Skip to main content

2016 Summer Mountain Trip Part 19; Colorado State Route 139 over Douglas Pass and the Book Cliffs

After descending Harper's Corner Drive through Dinosaur National Monument to US Route 40 I began a southward course towards Grand Junction.  My route south took me over Colorado State Route 64 where I connected to Colorado State Route 139.  CO 139 south was my route over the Book Cliffs via Douglas Pass.


This blog serves as Part 19 of the 2016 Summer Mountain Trip Series, Part 18 can be found below:

2016 Summter Mountain Trip Part 18; Harper's Corner Drive to Dinosaur National Monument

CO 139 is an approximately 72 mile north/south state highway connecting from CO 64 in Rangely to I-70 near Loma.  CO 139 through its course travels through rural regions of Rio Blanco County, Garfield County and Mesa County.  CO 139 south of Rangely follows Douglas Creek and the surrounding canyons on a somewhat rugged trek towards Douglas Pass in Garfield County.  Douglas Pass is relatively low by Colorado standards at 8,268 feet above sea level but is one of the few good roads over the Book Cliffs. The Book Cliffs are a long series of desert mountains mostly made of sandstone which lie in western Colorado and eastern Utah.  The actual "cliff" part of the Book Cliffs largely lie at the edge of the Tavaputs Plateau.

The entirety of CO 139 was built during the 1920s and it can be seen on this 1938 Colorado State Highway Map.

1938 Colorado State Highway Map

CO 139 was apparently deleted as a State Highway in 1954.  CO 139 was partially reactivated in 1964 from Loma to Douglas Pass.  By 1975 the remainder of CO 139 to CO 64 was reactivated.

The view below is from side of CO 139 from the top of Douglas Pass looking southward over the Book Cliffs.  The southward descent on CO 139 from Douglas Pass follows a relatively steep 7% grade.


Part 20 of the 2016 Summer Mountain Series can be found below:

2016 Summer Mountain Trip Series Part 20; Colorado National Monument and Rim Rock Drive

Comments

KC said…
Apologies if I'm mistaken, but you indicate that the Book Cliffs are in "eastern Colorado and western Utah," but these are two non-contiguous areas. Do you mean western Colorado and eastern Utah?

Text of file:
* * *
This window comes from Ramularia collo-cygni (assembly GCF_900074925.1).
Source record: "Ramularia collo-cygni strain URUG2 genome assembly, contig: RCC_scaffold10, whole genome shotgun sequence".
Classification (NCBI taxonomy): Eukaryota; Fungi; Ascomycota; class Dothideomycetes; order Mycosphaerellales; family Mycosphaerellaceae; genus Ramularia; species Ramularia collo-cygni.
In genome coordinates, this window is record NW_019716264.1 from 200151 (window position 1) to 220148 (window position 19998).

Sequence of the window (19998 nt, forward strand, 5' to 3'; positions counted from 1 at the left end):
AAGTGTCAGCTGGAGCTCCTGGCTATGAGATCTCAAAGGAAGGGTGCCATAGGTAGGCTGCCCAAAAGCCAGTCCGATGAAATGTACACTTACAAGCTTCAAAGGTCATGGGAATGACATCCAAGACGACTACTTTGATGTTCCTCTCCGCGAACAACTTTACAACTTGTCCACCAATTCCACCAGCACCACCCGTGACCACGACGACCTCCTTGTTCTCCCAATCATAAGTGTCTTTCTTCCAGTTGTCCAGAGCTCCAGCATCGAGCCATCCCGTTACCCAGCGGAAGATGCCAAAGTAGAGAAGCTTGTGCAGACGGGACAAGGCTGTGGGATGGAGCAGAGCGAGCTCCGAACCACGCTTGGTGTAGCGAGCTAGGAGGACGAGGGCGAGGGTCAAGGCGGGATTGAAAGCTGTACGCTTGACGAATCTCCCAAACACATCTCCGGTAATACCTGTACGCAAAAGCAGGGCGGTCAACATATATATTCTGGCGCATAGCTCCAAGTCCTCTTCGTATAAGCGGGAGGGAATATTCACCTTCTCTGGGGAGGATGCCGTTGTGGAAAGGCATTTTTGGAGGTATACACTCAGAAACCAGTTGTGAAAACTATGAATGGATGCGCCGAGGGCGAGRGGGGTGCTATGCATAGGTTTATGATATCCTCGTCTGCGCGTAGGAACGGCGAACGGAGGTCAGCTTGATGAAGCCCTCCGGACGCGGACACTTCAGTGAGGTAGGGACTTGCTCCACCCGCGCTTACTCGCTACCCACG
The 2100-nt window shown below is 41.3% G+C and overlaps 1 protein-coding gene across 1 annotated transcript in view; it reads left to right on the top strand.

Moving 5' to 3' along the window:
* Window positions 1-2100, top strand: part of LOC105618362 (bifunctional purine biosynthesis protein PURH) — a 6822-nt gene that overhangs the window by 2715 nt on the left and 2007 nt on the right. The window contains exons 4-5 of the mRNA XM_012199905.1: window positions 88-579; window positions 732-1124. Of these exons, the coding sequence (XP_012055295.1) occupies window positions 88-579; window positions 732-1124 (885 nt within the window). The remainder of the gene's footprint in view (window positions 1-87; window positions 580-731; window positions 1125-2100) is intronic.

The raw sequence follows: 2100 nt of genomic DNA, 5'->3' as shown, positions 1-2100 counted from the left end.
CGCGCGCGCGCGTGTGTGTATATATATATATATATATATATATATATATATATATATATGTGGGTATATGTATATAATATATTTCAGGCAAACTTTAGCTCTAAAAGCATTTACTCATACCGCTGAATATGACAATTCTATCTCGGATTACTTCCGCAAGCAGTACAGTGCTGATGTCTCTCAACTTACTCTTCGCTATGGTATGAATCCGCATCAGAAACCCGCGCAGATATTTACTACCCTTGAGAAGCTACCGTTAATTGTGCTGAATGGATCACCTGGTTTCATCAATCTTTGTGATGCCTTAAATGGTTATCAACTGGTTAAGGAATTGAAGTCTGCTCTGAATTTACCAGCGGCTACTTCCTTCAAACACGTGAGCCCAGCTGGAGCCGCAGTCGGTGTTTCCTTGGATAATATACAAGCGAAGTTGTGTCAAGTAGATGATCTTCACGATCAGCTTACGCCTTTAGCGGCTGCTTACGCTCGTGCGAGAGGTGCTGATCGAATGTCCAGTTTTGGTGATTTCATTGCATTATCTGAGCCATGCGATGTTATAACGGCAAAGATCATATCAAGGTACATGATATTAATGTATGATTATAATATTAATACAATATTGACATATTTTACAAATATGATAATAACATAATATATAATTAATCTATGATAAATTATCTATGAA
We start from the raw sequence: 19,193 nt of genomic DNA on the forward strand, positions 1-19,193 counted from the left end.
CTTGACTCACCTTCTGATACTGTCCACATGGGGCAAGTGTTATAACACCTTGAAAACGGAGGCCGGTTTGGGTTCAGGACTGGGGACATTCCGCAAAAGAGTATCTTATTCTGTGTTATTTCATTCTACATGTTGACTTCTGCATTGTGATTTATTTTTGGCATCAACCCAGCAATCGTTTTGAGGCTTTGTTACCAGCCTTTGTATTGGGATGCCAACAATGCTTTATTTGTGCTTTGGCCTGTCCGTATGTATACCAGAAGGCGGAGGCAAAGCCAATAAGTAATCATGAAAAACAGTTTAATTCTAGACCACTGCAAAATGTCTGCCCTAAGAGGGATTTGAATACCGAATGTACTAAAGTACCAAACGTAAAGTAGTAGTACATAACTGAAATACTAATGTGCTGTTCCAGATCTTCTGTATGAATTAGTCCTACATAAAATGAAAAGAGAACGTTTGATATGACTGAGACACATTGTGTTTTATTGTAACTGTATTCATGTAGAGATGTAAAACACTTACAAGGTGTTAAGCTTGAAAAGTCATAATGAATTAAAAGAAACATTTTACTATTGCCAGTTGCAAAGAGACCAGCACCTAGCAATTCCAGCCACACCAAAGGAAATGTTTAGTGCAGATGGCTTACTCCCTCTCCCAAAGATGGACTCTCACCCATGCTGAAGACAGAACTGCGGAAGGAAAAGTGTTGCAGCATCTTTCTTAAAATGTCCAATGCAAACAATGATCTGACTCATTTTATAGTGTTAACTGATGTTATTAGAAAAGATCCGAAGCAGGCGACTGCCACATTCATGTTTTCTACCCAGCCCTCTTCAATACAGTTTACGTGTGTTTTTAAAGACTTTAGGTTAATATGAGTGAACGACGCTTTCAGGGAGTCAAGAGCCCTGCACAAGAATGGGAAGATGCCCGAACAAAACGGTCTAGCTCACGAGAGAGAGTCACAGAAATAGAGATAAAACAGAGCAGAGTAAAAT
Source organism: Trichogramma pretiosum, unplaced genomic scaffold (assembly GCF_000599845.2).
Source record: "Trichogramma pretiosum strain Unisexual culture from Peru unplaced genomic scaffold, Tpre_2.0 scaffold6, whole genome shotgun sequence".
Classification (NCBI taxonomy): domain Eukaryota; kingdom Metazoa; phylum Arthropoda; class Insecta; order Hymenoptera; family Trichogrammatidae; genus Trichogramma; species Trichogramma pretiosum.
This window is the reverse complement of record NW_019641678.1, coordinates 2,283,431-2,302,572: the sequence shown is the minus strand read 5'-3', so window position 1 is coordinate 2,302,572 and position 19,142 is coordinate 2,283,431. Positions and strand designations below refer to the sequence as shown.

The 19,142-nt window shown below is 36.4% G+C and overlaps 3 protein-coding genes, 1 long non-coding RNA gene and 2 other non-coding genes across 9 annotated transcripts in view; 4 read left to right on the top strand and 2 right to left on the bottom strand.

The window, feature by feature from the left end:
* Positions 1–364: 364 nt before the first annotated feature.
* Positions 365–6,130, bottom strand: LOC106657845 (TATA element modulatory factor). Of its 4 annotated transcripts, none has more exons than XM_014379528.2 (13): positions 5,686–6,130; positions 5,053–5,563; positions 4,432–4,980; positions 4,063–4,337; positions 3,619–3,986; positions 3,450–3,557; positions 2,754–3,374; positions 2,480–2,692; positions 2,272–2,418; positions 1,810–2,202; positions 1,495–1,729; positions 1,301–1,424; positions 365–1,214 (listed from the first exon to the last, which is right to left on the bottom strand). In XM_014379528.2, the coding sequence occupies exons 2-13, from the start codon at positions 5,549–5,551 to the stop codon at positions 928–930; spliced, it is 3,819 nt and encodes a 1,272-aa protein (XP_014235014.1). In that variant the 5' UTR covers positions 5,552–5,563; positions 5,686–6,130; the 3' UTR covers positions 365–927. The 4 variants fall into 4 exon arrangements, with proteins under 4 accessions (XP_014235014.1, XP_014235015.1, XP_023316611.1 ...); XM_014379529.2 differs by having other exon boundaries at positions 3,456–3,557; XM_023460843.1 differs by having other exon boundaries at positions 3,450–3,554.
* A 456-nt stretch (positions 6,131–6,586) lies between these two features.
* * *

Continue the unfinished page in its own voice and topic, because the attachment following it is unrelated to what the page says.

Challenger Tom said…
I did, that was just a typo.

Popular posts from this blog

Porter-Parsonsfield Covered Bridge - Maine

  Spanning over the Ossipee River on the border between Porter in Oxford County, Maine and Parsonsfield in York County, Maine is the 152 foot long Porter-Parsonsfield Covered Bridge. The Porter-Parsonsfield Bridge is built in a Paddleford truss design, which is commonly found among covered bridges in the New England states. The covered bridge is the third bridge located at this site, with the first two bridges built in 1800 and 1808. However, there seems to be some dispute for when the covered bridge was built. There is a plaque on the bridge that states that the bridge may have been built in 1876, but in my research, I have found that this bridge may have been built in 1859 instead. That may check out since a number of covered bridges in northern New England were built or replaced around 1859 after a really icy winter. The year that the Porter-Parsonsfield Covered Bridge was built was not the only controversy surrounding its construction. There was a dispute over building and maintain

Route 75 Tunnel - Ironton, Ohio

In the Ohio River community of Ironton, Ohio, there is a former road tunnel that has a haunted legend to it. This tunnel was formerly numbered OH 75 (hence the name Route 75 Tunnel), which was renumbered as OH 93 due to I-75 being built in the state. Built in 1866, it is 165 feet long and once served as the northern entrance into Ironton, originally for horses and buggies and later for cars. As the tunnel predated the motor vehicle era, it was too narrow for cars to be traveling in both directions. But once US 52 was built in the area, OH 93 was realigned to go around the tunnel instead of through the tunnel, so the tunnel was closed to traffic in 1960. The legend of the haunted tunnel states that since there were so many accidents that took place inside the tunnel's narrow walls, the tunnel was cursed. The haunted legend states that there was an accident between a tanker truck and a school bus coming home after a high school football game on a cold, foggy Halloween night in 1

US Route 299 and modern California State Route 299

US Route 299 connected US Route 101 near Arcata of Humboldt County east across the northern mountain ranges of California to US Route 395 in Alturas of Modoc County.  US Route 299 was the longest child route of US Route 99 and is the only major east/west highway across the northern counties of California.  US Route 299 was conceptualized as the earliest iteration of what is known as the Winnemucca-to-the-Sea Highway.  The legacy of US Route 299 lives on today in the form of the 307 mile long California State Route 299.   Featured as the cover of this blog is the interchange of US Route 101 and US Route 299 north of Arcata which was completed as a segment of the Burns Freeway during 1956.   Part 1; the history of US Route 299 and California State Route 299 The development of the State Highways which comprised US Route 299 ("US 299") and later California State Route 299 ("CA 299") began with 1903 Legislative Chapter 366 which defined the general corridor of the Trinit